‘A remarkable team’
Russ Hess remembered one of the first times he saw canine officer Tracker and the oversized sable German shepherd’s handler, Terry Fleck. The pair were in a compact rental car to attend a training seminar in Canton, Ohio.
“Tracker took up more than half the car,” said Hess, executive director for the United States Canine Association. “He definitely needed a bigger car, but I guess that’s all they had.”
After about 10 years working together at the El Dorado County Sheriff’s Department and traveling around the country for seminars, Fleck, retired, is now without his partner who passed away last month from heart failure.
Tracker was Fleck’s third canine partner, coming after Dirk and Blazer. Tracker’s disposition, Fleck said, had bits of Dirk’s “all business” attitude and Blazer’s knack for geniality.
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“He was very social and I think that’s what the community will remember best of him,” Fleck said. “He just reached out and touched a bunch of people’s hearts. Although when he was working you would literally think he was a different dog.
“I’ve never seen that before. He had the best of both personalities. That’s why I think I was closer to him than my other dogs.”
Usually Tracker’s bark never led to a bite. His mere presence – at 100 pounds he was at least 15 pounds heavier than the average police canine – would sway a suspected criminal to surrender.
“His defusing situations, that is really what he was known for,” Fleck said.
The two first met in New Hampshire at a breeder’s home when Tracker, then named Max or a similar general moniker, was 7 months old. Fleck had looked over about half a dozen dogs that would replace the retiring Blazer.
Fleck tested how the young dog would relate to stress by staring him in the eyes, taking different stances and other challenges.
The dog, so to speak, never blinked.
“He would hold the gaze. He would just hold his own,” Fleck said. “He was very, very strong, although he would not take it beyond that point. He was a very stable dog. He would tolerate anything.”
The same could be said for Fleck.
23 years as dog handler
The 56-year-old spent 27 years in law enforcement with 23 of them as a dog handler and trainer. His resume, printed from his Web site, http://www.k9fleck.org, is nine pages long. He holds a doctorate in criminal justice and is an expert on the legalities regarding the use of canine officers.
He jokes when he is contacted to testify on cases involving canine officers. The cases end up being settled before going to trial.
“Terry is a wealth of information,” Hess said. “He’s almost a walking database of canine and canine cases.”
When Taser stun guns became a common law enforcement tool, Fleck conducted a test on how canine officers would react to combating a criminal who was hit with the high-voltage darts.
Using Tracker and a human volunteer, Fleck discovered the dog would simply stop combating the person as the Taser went through its cycle. He also found the dog became excited about the Taser’s clicking sound, perhaps associating the sound to something good happening.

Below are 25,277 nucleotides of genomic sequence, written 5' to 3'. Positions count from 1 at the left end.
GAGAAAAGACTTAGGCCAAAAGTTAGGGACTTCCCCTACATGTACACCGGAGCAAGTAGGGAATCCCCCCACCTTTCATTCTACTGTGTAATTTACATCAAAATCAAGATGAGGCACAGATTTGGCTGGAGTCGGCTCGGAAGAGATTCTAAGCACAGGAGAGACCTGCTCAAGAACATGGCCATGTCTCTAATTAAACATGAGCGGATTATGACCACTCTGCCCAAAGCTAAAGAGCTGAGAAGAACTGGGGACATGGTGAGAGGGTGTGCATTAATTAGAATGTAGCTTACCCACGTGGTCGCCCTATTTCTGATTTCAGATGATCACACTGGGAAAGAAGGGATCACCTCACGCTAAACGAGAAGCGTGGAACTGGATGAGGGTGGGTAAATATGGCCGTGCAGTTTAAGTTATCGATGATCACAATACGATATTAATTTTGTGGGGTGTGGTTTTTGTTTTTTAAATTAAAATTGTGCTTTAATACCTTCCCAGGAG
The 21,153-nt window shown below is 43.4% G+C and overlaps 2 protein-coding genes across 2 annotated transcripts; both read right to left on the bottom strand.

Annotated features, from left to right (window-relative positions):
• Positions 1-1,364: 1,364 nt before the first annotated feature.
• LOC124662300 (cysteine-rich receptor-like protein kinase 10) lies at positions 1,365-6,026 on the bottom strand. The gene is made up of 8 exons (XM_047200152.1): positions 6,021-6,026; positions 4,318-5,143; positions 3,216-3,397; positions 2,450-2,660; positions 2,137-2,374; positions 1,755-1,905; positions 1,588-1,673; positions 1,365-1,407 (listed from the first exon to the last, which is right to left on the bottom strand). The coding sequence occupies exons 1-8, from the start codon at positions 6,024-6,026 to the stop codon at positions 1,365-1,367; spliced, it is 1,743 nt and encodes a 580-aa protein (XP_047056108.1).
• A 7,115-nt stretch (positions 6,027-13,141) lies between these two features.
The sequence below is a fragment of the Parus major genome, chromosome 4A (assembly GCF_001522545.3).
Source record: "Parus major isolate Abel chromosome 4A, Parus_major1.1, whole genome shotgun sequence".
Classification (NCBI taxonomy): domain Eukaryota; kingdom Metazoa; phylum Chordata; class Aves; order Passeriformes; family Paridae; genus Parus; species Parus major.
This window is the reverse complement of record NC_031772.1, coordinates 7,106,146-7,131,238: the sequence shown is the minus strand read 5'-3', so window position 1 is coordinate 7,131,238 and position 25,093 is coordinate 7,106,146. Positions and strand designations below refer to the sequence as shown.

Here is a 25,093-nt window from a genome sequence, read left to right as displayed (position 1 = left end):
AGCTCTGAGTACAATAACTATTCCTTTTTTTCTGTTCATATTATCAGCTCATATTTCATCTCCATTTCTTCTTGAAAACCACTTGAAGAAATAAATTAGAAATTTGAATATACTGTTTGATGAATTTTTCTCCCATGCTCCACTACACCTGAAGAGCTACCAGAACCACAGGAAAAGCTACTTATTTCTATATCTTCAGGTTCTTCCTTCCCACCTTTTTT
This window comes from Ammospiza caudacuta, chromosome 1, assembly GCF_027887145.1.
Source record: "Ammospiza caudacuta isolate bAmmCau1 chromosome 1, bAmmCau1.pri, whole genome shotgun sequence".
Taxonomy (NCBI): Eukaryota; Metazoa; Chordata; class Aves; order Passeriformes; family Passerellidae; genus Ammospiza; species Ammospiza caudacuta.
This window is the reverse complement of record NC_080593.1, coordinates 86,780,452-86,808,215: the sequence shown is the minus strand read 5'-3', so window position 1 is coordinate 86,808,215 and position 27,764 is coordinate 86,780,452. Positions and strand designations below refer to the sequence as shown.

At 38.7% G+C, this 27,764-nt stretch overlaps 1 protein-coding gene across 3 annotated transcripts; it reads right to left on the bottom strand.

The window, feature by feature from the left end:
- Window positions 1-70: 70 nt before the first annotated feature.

Flecks’ published report squashed speculation police canines would absorb some of the Taser’s energy and possibly be ruined for work.
Put Fleck and Tracker together, and a highly effective crime-fighting team was created in the same vein as the human-dog partner movie “Turner and Hooch,” without the comedy, dog slobber and Tom Hanks.
Well, maybe with the comedy.
“He and Terry were quite the pair,” Hess said. “I think they both wanted to be boss, but they (complemented) their personalities quite well.”
Bob Eden, who runs Eden Consulting Group which trains police canines and handlers, recalled Tracker’s human tendencies in bossing other dogs around or hogging space on the front seat or hotel bed.
“It was just little head games that he’d play with you all the time,” said Eden. “It was like hanging out with a comedian. Just things he used to pull like that were very intriguing.”
In the first weeks of 2002, rat poison was tossed in Fleck’s backyard. After learning the dog consumed the fatal poison, Fleck induced Tracker to vomit. Investigators believed someone with a grudge attempted to kill the dog, but no arrests were made and the case remains open.
Hampered by a shoulder injury during the last leg of his career with the sheriff’s department, Fleck was assigned to light duty at the South Lake Tahoe branch of the county jail.
It was during his shift when Mary Hochstetter walked into the jail with a loaded gun in November 2004, telling Fleck at the front desk she intended to shoot an inmate who reportedly raped her daughter.
He was awarded the Medal of Valor for disarming Hochstetter and stopping the planned attack. He retired from the department six months later and now uses his time to consult and teach.
As for Tracker, who had his own trading card with the department, Fleck said the dog enjoyed retirement with walks and lazy days. On the morning of July 25, a Tuesday, Tracker went to a spot he had never visited to lie down. His battle with fluid in his lungs and a faltering heart ended when he passed away at a little more than 12 years old.
Most police dogs live until 10 years old. Fleck said he felt “very, very fortunate” Tracker had those extra years.
“To me it was a blessing and that’s probably the best word for it,” he said.
A fund for a memorial marker to remember Tracker and other police dogs is being established by Sgt. Don Atkinson, president of the Deputy Sheriff’s Association of El Dorado County.
“Terry Fleck and Tracker were a remarkable team. … Our deputy sheriffs share Terry’s loss with him, but Tracker’s service to our community will not be forgotten,” Atkinson said.
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